I need to stop talking about work. I spend so much time there these days, it tends to be the main topic in my head, especially since I’m currently trying not to think too much about other things, otherwise I just fall apart and cry again. And so I ramble on about quirky co-workers and kvetch about the latest development with problems and…yeah, I think I’ll stop for now. Subject change!
I have been reading bits and pieces of Elizabeth Elliot’s Passion and Purity. I think I have a slight hate/love relationship with that book. She says a lot of good things, but at the same time, rubs me entirely the wrong way. I’m still trying to pinpoint exactly why; perhaps it’s her black-and-white way of writing things. Perhaps it’s because she comes across as always so self-assured and certain in her journal entries. She talks about struggling with impatience and with trust, but at the same time, there never seems to be a wavering in a desire to trust. Plus, she and Jim just seem a little too…perfect.
Maybe I’ve just picked the wrong book of hers to start with. Any other suggestions? Or, if you aren’t an Elizabeth Elliot fan, do you have any non-fiction suggestions? Something that isn’t too heavy, as my brain is usually fried by the computer screen by the time I’ve gotten home for the day and have time to pick up a book!
My great-uncle Frank used to keep a bathtub full of shiners in his backyard. It always fascinated me and my brothers when we were little. Whenever we stopped by the house to visit, invariably Uncle Frank would take us out to the garden for fresh produce – cucumbers, tomatoes, lettuce – and invariably, we’d run to the brook that fed the bathtub and watch the small silvery fish darting back and forth between the tub’s porcelian walls.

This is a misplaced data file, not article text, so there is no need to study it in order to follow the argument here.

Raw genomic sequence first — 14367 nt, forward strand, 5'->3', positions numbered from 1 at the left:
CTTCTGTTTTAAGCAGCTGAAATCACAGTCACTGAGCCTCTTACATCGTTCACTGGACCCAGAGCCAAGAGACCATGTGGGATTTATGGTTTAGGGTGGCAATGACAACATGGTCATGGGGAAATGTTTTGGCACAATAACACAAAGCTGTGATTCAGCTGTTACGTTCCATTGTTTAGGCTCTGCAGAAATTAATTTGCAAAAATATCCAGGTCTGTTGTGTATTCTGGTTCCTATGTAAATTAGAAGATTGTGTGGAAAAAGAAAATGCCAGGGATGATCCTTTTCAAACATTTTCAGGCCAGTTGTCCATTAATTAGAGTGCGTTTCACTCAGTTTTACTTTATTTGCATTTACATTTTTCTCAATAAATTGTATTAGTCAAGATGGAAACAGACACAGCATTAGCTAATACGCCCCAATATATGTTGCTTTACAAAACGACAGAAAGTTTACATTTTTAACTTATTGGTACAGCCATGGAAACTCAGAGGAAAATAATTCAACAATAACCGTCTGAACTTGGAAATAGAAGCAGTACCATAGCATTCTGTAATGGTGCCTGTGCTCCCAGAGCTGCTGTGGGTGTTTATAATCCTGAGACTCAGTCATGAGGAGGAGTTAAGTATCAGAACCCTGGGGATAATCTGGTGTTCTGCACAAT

That wasn’t the only draw to going to visit Uncle Frank, however. The cellar was his domain of the house, where he’d can fresh vegetables from his garden, brew home-made root-beer and butcher moose or deer he’d bring back from hunting. And always, the fridge would be stocked with old glass coca-cola bottles full of home-brewed root beer for us kids. We sit around the table and drink root beer out of shot glasses (I didn’t realize this until later – I always thought he had special small glasses for us kids!) and munch on cheesy crackers and dried apples.
Sometimes he’d stop by our house with barely a moment’s notice and take me and my brothers out for the morning, just to give mom a break. We’d go for drives out in the country and look for animals on the side of the road. Blueberry picking. Mushrooming. Walking out by the Quabbin. Getting to pet a real life orphaned fawn. And often, we’d go fishing. I caught my first (and last, so far) salmon out on his boat. Sometimes we’d get ice cream on the way home…
My childhood is full of Uncle Frankness. And I love the memories, love the fact that the best great-uncle on earth made himself a part of me and my siblings’ lives. I would never change a bit of it, even if I never did like fishing that much, even if I didn’t even like eating fish – I just loved spending time with him.
My great-uncle Frank died yesterday. He’d been sick for awhile and was so tired; it wasn’t a shock, but it still hurts and I’m trying to rearrange my mind around it all, trying to get past the numbness. I’ll never see him again. I’ll never drink a glass of his home-made root beer again. Or reminisce about fishing with him again. He’ll never show up at our house out of the blue with fresh garden veggies or dried apples again. I’ll never sit at the oil-cloth-covered table in his basement with him again. I’ll never be able to give him a good-bye peck on the cheek again.
It’s the never again part that hurts so much. Never is such a long, long time.
I love you, Uncle Frank. Miss you so much. I’ll never forget you. My future kids will hear stories about you one day. Stories about fish and bathtubs and root-beer brewed in your basement. Thanks for being the best great-uncle a girl could ever have.